The current church, St John’s, was built in 1826 on the site of an older church, St Mary’s, which was built ca 1698. It continued in use until it was partially closed in 1980. It is currently under the care of the Friends of St John’s who maintain it in excellent order, and use it for community events.
St John’s was built at a time when the Andersons, John (1747-1820) and his son, James Caleb (1792-1861), were responsible for the increased wealth and redevelopment of the town.
St John’s Church cost £1,476 18s and was financed by local contributions and a loan from the Board of First Fruits. The First Fruits as a body was “responsible for financing by loans, the construction and repair of parish churches and glebe houses” (Lee 44).
In 1837, Samuel Lewis, a famous editor and publisher of topographical dictionaries, published A Topographical Dictionary of Ireland. In this, he described St John’s Church of Ireland church as follows:
“The church is a handsome structure in the later English style, with a square embattled tower surmounted by a finely proportioned spire: it is situated near the river and within the castle demesne, and was built in 1826, near the site of an ancient church, of which there are still some remains, and on the site of another of more recent date; the late Board of First Fruits granted a loan of £1600 for its erection …”
Features of St John’s Church
St John’s became the place of worship for the larger Buttevant Union, especially as Bregoge, Kilbroney and Cahirduggan had joined the Buttevant Union in 1820. Indeed, several families from Doneraile, including Viscount Doneraile, Rev. F. Crofts and James Grove White joined the Buttevant community following an argument with their rector in Doneraile, Rev. H. Somerville.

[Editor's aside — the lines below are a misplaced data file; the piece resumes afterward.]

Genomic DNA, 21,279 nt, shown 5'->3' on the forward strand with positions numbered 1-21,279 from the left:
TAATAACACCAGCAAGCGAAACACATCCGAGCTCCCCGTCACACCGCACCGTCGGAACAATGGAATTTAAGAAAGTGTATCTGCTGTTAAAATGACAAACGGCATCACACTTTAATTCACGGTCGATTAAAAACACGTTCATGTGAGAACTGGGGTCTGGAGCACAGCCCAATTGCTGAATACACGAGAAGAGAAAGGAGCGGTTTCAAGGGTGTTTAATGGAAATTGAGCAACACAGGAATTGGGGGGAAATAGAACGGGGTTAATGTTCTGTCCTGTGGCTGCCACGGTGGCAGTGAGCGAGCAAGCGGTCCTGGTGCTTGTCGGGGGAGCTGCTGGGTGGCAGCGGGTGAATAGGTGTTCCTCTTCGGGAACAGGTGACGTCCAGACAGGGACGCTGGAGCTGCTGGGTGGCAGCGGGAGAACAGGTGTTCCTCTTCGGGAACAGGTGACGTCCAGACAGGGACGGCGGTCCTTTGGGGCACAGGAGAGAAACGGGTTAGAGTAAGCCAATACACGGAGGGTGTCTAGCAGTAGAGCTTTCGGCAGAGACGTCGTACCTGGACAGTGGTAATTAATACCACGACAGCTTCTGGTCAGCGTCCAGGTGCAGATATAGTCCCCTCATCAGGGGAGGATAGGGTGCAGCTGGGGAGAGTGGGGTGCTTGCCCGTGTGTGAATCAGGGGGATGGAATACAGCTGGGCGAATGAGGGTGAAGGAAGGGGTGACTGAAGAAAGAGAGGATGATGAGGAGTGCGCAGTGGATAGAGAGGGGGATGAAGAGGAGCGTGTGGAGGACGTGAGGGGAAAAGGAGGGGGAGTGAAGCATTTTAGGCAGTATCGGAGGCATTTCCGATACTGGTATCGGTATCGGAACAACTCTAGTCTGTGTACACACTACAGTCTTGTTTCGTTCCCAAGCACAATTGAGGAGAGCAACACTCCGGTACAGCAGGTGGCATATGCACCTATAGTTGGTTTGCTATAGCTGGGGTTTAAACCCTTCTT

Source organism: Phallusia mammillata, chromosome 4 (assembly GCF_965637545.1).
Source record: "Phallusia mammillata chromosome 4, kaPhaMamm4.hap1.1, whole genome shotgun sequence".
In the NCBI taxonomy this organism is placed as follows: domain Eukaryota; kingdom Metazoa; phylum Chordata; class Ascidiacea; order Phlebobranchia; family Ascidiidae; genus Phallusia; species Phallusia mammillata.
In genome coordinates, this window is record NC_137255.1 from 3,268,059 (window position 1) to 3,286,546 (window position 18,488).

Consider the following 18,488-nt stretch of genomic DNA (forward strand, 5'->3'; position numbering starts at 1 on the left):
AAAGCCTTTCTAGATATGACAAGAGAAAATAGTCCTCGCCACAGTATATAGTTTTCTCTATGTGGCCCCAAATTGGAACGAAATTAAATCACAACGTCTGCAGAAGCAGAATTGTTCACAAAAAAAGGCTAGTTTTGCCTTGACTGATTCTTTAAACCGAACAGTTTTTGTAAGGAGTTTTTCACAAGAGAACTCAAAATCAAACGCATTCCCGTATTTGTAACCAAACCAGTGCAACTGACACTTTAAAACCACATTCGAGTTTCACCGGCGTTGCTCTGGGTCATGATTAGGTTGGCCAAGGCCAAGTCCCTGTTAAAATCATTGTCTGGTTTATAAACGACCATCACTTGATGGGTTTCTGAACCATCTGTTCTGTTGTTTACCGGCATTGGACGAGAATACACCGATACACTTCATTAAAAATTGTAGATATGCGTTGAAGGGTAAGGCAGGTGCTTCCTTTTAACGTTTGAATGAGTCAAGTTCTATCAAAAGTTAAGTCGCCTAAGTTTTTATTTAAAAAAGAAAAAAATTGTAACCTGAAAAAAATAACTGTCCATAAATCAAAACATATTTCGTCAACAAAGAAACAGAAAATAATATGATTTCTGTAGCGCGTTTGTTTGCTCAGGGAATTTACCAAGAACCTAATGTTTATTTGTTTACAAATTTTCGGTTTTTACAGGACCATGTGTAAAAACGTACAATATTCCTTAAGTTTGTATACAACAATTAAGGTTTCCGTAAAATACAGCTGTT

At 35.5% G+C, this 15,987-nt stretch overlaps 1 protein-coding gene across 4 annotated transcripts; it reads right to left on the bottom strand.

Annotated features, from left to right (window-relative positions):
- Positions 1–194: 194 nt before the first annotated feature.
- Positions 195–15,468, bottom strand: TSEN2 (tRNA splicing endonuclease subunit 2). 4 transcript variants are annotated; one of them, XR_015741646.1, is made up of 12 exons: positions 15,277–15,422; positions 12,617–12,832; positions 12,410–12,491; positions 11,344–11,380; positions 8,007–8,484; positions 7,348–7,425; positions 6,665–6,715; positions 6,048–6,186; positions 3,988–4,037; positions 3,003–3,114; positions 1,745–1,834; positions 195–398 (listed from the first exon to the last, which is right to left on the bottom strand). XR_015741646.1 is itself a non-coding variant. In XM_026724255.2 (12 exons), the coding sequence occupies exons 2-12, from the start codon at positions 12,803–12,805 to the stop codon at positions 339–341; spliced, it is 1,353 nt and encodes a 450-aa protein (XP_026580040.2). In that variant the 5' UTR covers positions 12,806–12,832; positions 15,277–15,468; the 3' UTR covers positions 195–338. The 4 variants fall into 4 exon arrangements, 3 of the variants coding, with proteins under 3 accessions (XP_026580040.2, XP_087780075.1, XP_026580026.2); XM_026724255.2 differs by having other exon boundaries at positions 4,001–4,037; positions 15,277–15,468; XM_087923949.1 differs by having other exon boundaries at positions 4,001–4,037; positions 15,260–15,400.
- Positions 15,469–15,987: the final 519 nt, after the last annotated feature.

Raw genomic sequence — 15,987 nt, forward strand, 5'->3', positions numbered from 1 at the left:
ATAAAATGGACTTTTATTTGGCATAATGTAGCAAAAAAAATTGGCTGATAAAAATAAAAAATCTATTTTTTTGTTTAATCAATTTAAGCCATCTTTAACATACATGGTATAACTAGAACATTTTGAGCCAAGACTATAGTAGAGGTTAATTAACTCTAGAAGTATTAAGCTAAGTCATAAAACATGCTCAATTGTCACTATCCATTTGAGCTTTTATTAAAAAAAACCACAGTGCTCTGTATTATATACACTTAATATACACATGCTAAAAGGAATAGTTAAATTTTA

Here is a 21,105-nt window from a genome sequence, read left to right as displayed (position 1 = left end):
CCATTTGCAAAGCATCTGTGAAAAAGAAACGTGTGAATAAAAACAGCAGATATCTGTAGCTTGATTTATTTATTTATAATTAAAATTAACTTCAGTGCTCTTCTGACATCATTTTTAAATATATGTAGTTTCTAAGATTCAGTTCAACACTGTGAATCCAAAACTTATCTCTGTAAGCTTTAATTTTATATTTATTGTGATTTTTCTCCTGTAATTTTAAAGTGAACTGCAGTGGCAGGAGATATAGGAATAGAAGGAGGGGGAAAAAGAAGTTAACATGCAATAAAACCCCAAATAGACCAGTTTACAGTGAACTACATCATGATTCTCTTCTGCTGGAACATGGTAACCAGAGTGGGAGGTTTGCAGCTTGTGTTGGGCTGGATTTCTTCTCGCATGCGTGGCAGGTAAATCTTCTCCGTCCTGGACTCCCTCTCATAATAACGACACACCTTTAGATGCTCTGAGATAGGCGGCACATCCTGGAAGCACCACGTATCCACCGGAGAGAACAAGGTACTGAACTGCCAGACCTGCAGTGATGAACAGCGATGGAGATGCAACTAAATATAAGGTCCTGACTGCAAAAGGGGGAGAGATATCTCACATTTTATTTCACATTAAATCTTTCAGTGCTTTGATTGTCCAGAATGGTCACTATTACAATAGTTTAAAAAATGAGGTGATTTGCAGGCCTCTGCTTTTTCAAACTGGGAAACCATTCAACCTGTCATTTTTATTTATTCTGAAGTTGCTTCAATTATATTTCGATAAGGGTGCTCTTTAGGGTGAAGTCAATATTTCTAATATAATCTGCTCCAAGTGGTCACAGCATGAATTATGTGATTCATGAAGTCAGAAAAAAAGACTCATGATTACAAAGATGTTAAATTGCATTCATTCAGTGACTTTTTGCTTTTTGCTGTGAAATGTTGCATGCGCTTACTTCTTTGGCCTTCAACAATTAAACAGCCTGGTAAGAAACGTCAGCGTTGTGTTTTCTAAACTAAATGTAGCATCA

The south-facing window is significant. It depicts the Sermon on the Mount and is reputed to be the work of Stephen Adams Junior, whose father was a renowned stained glass artist and designer and co-founder of the School of Arts and Crafts at Glasgow. The window is dedicated to those “who formerly worshipped in this Church”. This window also contains a section of the window from Rheims Cathedral that was destroyed during World War 1.
The Kilbolane Hatchment
Saint John’s Church has in its possession an early 18th century hatchment, which is believed to have originally hung in the now demolished church of Kilbolane, near Milford.
Hatchments are diamond shaped, usually of wood or canvass, and painted with the arms of a deceased person. They were displayed upon a period of mourning above the entrance to the family home. Afterwards, they were usually hung up in the local church where they remained on permanent display.
Although common in England, they are somewhat rare in Ireland. The Kilbolane Hatchment has recently been studied by the heraldic specialist, Gerard Crotty, who has identified it as the impaled arms of Rev. Jonathan Bruce and his wife, Mary, a daughter of the Rev. Lewis Prytherick. Rev. Bruce was curate of Kilbolane from 1708 to 1729, and also Dean of Kilfenora. His wife, for whom the hatchment was made, died in 1731.
Church Plate used at St John’s
Important pieces of plate associated with St Johns:
Pewter collection plate, Christopher Crofts, 1848
Buttevant Chalice, Viscountess Lanesborough, 1698: an early example of English plate by W. M. Gibson
Broheny Chalice by Lord Egmont, Churchtown used in Castletownroche